Our company, Teraoka Keikichi Shoten Co., Ltd., manufactures and sells  "kakuni"  made with locally caught Yaizu tuna in Yaizu, located in central Shizuoka Prefecture.

Our city, Yaizu, is known as one of Japan's leading "fish towns" and has developed as a major base for Japan's fishing industry since ancient times. Today, it is still a major base for the deep-sea fishing and seafood processing industries.

The fishing ports in Yaizu include Yaizu Port, where tuna and bonito are landed, and Ogawa Port, where fresh coastal fish, mainly mackerel and sardines, are landed.

It is one of only 13 designated Type 3 fishing ports in the country, and boasts one of the largest catches in Japan.

Originally, as the name suggests, the making of tsukudani is said to have started in the Edo period(16th century) in what is now Tsukudajima, Chuo Ward, Tokyo. At that time, it was an industry that processed small fish such as locusts, shrimp, clams, and kelp. Later, sesame, perilla, and locusts were also used.

What is it "Yaizu Tsukudani"?

Our company started in 1915 as a fish peddler who went around town pushing a cart around the city.

The founder Keikichi Teraoka, for whom the company is named, was working as a peddler when he saw the mountains of bonito and tuna that were landed in abundance at Yaizu Port. He thought it would be possible to use fresh fish as a preserved food that would last for a long time, and after much effort with my friends, I came up with the method of making tsukudani.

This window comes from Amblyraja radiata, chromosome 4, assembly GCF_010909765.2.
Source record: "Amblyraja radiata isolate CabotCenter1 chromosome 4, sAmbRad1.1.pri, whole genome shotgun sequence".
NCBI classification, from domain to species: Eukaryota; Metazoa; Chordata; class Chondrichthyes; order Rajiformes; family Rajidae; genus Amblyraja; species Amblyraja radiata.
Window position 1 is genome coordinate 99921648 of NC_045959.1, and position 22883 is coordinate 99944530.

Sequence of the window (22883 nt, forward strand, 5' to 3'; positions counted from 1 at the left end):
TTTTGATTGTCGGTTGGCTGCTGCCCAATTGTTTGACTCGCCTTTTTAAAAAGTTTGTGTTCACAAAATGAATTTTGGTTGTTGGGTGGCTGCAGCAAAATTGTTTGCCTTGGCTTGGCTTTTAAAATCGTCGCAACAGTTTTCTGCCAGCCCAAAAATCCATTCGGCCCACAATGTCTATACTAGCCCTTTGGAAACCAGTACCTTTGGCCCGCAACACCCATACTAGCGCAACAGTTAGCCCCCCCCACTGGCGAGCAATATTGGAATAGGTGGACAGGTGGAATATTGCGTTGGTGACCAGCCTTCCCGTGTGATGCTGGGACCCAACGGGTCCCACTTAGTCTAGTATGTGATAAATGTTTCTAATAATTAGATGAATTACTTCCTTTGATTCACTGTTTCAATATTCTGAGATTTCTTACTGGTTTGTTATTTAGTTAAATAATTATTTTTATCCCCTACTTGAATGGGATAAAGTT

However, unlike the small fish of Tsukudajima, tuna and bonito are large, so if you just boil the fish as it is, it will fall apart. So, he came up with the idea of simmering boiled and smoked tuna called "namaribushi" (smoked tuna) with soy sauce and sugar. [Yaizu Tsukudani] is the result of repeated trial and error. This is the traditional method of making bonito and tuna tsukudani that has been passed down in Yaizu. There are documents that say it took several years to complete. (From Yaizu Fisheries History)

Although the purpose of this manufacturing method was to prevent the fish body from collapsing, it actually produces unexpected by-products. By using the "namari-bushi" method, the faint smoky aroma that comes from smoking also creates a unique flavor, which also adds a new flavor to tsukudani.

This tsukudani of bonito and tuna that Teraoka Keikichi and others came up with quickly became popular in the port town.


Tuna is the most popular fish used as an ingredient in popular Japanese cuisine such as sushi and sashimi.

However, sushi and sashimi are sold for their freshness, and cannot be taken overseas as souvenirs.

Sushi Maguro


However, our tuna tsukudani [Tosa-ni] and [Nure Kakuni], which have won the Minister of Agriculture, Forestry and Fisheries Award, can be stored for a long time at room temperature for three months, making them suitable as gifts or souvenirs.
Please try tsukudani, which is a representative of Japanese food culture, on your table in your own country.


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I am the fourth generation CEO Mai